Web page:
### 1 — 08:30 — ** CANCELLED ** Deep Learning with Nontrivial Constraints

Despite the sweeping success and impact of deep learning in numerous domains, imposing explicit constraints is relatively new but increasingly pressing in deep learning (DL), stimulated by, e.g., trustworthy AI that performs robust optimization over complicated perturbation sets and scientific and engineering applications that need to respect physical laws and constraints. In this talk, we will (1) survey DL problems with nontrivial constraints across science, engineering, and medicine, (2) highlight the NCVX computing framework we have recently built, which provides deterministic solvers to solve constrained DL problems, and (3) invite the optimization community to solve the stochastic constrained DL problems.

### 2 — 09:00 — Adaptive Quasi-Newton and Anderson Acceleration with Global (Accelerated) Convergence Rates

Despite the impressive numerical performance of the quasi-Newton and Anderson/nonlinear acceleration methods, their global convergence rates have remained elusive for over 50 years. This study addresses this long-standing issue by introducing a framework that derives novel, adaptive quasi-Newton and nonlinear/Anderson acceleration schemes. Under mild assumptions, the proposed iterative methods exhibit explicit, non-asymptotic convergence rates that blend those of the gradient descent and Cubic Regularized Newton's methods. The proposed approach also includes an accelerated version for convex functions. Notably, these rates are achieved adaptively without prior knowledge of the function's parameters. The framework presented in this study is generic, and its special cases includes algorithms such as Newton's method with random subspaces, finite-differences, or lazy Hessian. Numerical experiments demonstrated the efficiency of the proposed framework, even compared to the l-BFGS algorithm with Wolfe line-search.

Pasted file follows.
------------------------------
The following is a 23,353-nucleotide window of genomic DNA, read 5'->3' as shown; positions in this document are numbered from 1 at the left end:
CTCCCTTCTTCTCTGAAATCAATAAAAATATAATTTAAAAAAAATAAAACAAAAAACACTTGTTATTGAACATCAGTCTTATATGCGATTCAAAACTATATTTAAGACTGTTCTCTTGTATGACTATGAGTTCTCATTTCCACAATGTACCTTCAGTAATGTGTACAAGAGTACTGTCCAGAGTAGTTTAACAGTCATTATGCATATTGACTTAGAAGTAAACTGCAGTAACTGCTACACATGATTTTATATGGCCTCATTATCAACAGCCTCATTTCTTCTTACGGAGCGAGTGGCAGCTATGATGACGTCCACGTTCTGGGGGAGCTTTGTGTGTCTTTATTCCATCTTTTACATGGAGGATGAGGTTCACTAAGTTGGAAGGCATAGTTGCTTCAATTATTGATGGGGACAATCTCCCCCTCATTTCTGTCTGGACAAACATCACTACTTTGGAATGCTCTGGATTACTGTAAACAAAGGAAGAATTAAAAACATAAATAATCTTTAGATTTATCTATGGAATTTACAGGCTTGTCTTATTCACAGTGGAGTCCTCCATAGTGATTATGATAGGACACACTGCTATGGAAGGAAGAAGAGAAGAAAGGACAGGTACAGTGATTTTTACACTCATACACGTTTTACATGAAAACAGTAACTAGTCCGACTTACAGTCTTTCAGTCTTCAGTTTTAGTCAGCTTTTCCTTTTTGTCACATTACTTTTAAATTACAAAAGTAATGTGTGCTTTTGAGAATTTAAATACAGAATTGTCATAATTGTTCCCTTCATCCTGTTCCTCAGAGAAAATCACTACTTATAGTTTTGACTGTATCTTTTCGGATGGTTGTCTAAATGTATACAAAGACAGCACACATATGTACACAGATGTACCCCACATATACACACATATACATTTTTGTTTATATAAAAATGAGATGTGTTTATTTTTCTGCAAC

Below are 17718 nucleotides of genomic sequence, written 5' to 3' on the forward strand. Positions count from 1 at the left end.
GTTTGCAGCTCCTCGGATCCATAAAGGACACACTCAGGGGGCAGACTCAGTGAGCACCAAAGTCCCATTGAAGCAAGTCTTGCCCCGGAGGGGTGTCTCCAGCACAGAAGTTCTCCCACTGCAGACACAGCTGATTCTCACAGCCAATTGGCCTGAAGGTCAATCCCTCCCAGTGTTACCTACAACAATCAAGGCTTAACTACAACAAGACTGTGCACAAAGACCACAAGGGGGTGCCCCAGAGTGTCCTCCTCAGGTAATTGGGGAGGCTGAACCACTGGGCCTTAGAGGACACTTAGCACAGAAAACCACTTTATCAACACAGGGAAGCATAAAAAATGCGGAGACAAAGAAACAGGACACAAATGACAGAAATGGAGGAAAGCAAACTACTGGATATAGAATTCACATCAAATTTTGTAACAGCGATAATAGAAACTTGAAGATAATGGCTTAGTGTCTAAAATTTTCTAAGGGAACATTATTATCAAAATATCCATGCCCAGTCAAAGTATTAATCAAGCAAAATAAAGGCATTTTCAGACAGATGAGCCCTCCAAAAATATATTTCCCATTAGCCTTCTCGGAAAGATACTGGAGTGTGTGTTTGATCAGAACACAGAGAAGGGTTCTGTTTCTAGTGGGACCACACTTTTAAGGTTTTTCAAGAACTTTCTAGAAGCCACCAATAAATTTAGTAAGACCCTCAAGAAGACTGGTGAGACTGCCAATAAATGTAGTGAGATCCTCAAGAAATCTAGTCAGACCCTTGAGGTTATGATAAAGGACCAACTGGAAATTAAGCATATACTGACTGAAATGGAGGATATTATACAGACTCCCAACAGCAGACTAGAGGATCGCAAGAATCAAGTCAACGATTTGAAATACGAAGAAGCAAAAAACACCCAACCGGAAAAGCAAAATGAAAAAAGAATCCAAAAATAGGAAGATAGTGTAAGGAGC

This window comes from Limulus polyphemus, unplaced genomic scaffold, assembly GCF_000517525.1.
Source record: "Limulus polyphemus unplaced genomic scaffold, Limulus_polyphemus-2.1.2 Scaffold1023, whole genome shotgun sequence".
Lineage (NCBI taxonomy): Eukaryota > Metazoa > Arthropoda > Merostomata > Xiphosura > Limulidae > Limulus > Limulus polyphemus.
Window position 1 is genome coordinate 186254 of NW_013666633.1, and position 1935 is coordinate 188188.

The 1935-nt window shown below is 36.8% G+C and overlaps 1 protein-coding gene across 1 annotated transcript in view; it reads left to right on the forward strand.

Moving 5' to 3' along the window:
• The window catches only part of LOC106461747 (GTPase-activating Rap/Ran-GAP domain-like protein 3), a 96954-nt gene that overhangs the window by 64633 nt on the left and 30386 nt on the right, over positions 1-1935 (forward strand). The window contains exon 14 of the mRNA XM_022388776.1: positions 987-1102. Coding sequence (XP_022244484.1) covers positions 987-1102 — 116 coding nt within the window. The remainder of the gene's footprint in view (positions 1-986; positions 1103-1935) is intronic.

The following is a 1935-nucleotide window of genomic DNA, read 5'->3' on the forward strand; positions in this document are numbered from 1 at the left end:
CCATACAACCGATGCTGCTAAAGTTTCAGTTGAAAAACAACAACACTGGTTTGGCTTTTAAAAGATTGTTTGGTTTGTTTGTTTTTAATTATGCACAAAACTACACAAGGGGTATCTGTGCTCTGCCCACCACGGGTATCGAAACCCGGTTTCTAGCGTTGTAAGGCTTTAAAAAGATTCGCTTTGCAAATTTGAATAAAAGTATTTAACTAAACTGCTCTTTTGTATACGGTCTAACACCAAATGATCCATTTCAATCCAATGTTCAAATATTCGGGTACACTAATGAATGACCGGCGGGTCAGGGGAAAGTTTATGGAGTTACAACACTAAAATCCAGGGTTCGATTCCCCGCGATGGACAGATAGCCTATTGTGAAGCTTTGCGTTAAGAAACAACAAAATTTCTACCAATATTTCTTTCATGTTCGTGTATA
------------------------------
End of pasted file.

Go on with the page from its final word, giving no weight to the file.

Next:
The presented method can be seen as a mix between 1) (orthogonal) subspace Newton, 2) finite-difference approximation of the Hessian with successive gradients, 3) lazy Newton's method and 4) cubic regularization of Newton's method. The combination of those strategies ensures a fast global convergence rate, but reduces the per-iteration cost to $O(N^2 d)$, where N is the number of gradient stored in memory.

### 3 — 09:30 — Non-Convexity Two Ways: new bounds for the Paulsen Problem via Geodesic PL-condition

The Paulsen problem is a basic question in frame theory: given $u_{1}, …, u_{n} \in \R^{d}$ that $\varepsilon$-nearly satisfy the Parseval and equal-norm condition, what is the nearest frame $v_{1}, …, v_{n} \in \R^{d}$ that exactly satisfies these two conditions? For this question, the distance is measured as $\text{dist}(U,V) := \sum_{j \in [n]} \|u_{j} - v_{j}\|_{2}^{2}$, and the fundamental conjecture was whether $\text{dist}(U,V) \leq \text{poly}(d) \varepsilon$, namely bounded as a function independent of $n$.

In a breakthrough result, [Kwok et al 17] were able to affirm this conjecture using techniques from the operator scaling framework of [Gurvits et al 15]. Subsequently, this was improved to the optimal bound $\text{dist}(U,V) \lesssim \varepsilon$ in [R 21] using a principled perspective of geodesic convex optimization over positive definite matrices.

In this talk, we revisit some partial results that were known before the above resolution of the conjecture: in [Bodmann, Casazza 10] and [Casazza et al 12], it was shown that if $n,d$ are relatively prime, then $\text{dist}(U,V) \leq \text{poly}(d,n) \varepsilon^{2}$. Notably, this is a beyond worst case bound as it contradicts the $\varepsilon$ lower bound.

In this work, we are able to re-derive these results via the perspective of geodesic optimization.

Specifically, we show that the procedures developed in [BC10], [CFM 12] can be understood as gradient flows over certain non-Euclidean manifolds. Unlike the results from the scaling framework, this is still a non-convex optimization problem.

Nevertheless, we are able to prove global convergence by appealing to a gedoesic version of the Polyak-Lojasiewicz condition.

We are also able to use these techniques to give another proof of a result in [Kwok, Lau, R 19] which shows distance bound $\varepsilon^{2}$ for the setting of random input.

### 4 — 10:00 — Strict saddle avoidance for Riemannian Gradient Descent

It is well-known that for a C2 function with L-Lipschitz gradients, Euclidean Gradient Descent with a step size less than 1/L does not converge to a strict saddle point for almost all initializations.

The equivalent scenario in the Riemannian setting has received limited attention, with existing results only valid in the context of the metric projection retraction and subject to overly restrictive conditions on the step size.

In this talk, I will present some first steps towards generalizing these results in the case of Riemannian Gradient Descent with the exponential map or the metric projection as retractions, emphasizing the role of the curvature and the regularity of the cost function.

Joint work with Nicolas Boumal.